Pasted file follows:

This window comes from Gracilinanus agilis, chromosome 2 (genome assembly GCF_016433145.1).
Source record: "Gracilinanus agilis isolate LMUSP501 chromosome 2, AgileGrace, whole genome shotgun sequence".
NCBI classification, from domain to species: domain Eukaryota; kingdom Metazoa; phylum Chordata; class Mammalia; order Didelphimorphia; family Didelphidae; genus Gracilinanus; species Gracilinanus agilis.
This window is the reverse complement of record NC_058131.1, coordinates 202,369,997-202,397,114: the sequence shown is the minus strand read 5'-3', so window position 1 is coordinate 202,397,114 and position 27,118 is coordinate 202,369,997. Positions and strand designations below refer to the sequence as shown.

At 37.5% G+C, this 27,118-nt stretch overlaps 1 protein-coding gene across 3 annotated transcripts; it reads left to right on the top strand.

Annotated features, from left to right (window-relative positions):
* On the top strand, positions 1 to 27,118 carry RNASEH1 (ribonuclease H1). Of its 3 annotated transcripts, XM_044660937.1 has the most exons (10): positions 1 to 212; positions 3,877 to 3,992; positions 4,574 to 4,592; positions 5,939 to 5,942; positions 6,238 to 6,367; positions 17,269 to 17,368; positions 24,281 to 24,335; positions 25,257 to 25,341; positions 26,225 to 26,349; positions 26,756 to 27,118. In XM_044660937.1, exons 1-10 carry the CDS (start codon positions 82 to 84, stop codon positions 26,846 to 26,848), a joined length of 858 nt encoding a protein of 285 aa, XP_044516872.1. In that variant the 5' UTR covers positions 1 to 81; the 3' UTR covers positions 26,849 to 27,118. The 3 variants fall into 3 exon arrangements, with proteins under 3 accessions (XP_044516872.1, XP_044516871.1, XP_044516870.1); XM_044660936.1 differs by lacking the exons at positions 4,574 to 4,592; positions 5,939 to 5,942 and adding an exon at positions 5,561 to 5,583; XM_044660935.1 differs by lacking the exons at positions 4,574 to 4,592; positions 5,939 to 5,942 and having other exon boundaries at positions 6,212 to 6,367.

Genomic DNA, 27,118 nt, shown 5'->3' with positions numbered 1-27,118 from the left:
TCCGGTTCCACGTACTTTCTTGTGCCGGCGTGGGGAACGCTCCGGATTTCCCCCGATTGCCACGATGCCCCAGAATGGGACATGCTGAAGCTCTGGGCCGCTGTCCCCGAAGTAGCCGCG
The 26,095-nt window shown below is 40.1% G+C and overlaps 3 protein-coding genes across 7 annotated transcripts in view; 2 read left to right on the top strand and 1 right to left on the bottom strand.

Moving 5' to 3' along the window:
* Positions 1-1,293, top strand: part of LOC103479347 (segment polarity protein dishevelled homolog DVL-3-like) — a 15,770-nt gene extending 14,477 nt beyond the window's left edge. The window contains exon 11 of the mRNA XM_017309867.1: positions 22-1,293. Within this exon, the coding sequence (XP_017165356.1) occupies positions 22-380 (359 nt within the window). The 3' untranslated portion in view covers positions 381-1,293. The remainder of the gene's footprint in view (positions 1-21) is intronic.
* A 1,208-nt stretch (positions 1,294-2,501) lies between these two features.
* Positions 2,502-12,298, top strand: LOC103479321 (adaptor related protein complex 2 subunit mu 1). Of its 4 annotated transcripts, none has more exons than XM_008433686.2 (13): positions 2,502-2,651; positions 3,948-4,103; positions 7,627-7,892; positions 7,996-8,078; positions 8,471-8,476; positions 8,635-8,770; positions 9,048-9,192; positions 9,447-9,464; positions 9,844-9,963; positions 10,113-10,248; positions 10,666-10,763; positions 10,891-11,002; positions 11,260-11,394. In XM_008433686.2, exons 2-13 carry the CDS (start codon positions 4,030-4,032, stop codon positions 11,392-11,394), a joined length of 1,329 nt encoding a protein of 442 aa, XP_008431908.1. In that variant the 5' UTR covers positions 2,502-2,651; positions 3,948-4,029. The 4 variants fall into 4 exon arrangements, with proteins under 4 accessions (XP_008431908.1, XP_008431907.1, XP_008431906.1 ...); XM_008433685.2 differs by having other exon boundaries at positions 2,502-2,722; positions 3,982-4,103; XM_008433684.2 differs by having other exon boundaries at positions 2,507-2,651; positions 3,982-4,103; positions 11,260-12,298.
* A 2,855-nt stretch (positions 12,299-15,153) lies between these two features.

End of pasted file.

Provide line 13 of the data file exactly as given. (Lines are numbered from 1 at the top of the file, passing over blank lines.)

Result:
* A 1,208-nt stretch (positions 1,294-2,501) lies between these two features.